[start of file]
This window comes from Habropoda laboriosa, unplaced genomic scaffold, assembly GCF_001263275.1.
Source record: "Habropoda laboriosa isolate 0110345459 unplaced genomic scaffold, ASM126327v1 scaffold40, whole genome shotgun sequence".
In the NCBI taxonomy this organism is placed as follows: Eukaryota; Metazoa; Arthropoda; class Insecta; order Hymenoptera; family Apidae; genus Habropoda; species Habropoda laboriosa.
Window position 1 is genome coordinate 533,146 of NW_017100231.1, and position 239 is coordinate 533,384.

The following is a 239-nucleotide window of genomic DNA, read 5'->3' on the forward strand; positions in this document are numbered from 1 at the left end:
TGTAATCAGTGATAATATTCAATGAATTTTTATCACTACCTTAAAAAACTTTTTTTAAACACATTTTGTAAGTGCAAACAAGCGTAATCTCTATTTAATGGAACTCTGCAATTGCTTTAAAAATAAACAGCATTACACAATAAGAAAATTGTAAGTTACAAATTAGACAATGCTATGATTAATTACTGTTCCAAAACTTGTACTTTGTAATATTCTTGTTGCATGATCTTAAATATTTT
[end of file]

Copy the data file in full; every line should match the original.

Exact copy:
This window comes from Habropoda laboriosa, unplaced genomic scaffold, assembly GCF_001263275.1.
Source record: "Habropoda laboriosa isolate 0110345459 unplaced genomic scaffold, ASM126327v1 scaffold40, whole genome shotgun sequence".
In the NCBI taxonomy this organism is placed as follows: Eukaryota; Metazoa; Arthropoda; class Insecta; order Hymenoptera; family Apidae; genus Habropoda; species Habropoda laboriosa.
Window position 1 is genome coordinate 533,146 of NW_017100231.1, and position 239 is coordinate 533,384.

The following is a 239-nucleotide window of genomic DNA, read 5'->3' on the forward strand; positions in this document are numbered from 1 at the left end:
TGTAATCAGTGATAATATTCAATGAATTTTTATCACTACCTTAAAAAACTTTTTTTAAACACATTTTGTAAGTGCAAACAAGCGTAATCTCTATTTAATGGAACTCTGCAATTGCTTTAAAAATAAACAGCATTACACAATAAGAAAATTGTAAGTTACAAATTAGACAATGCTATGATTAATTACTGTTCCAAAACTTGTACTTTGTAATATTCTTGTTGCATGATCTTAAATATTTT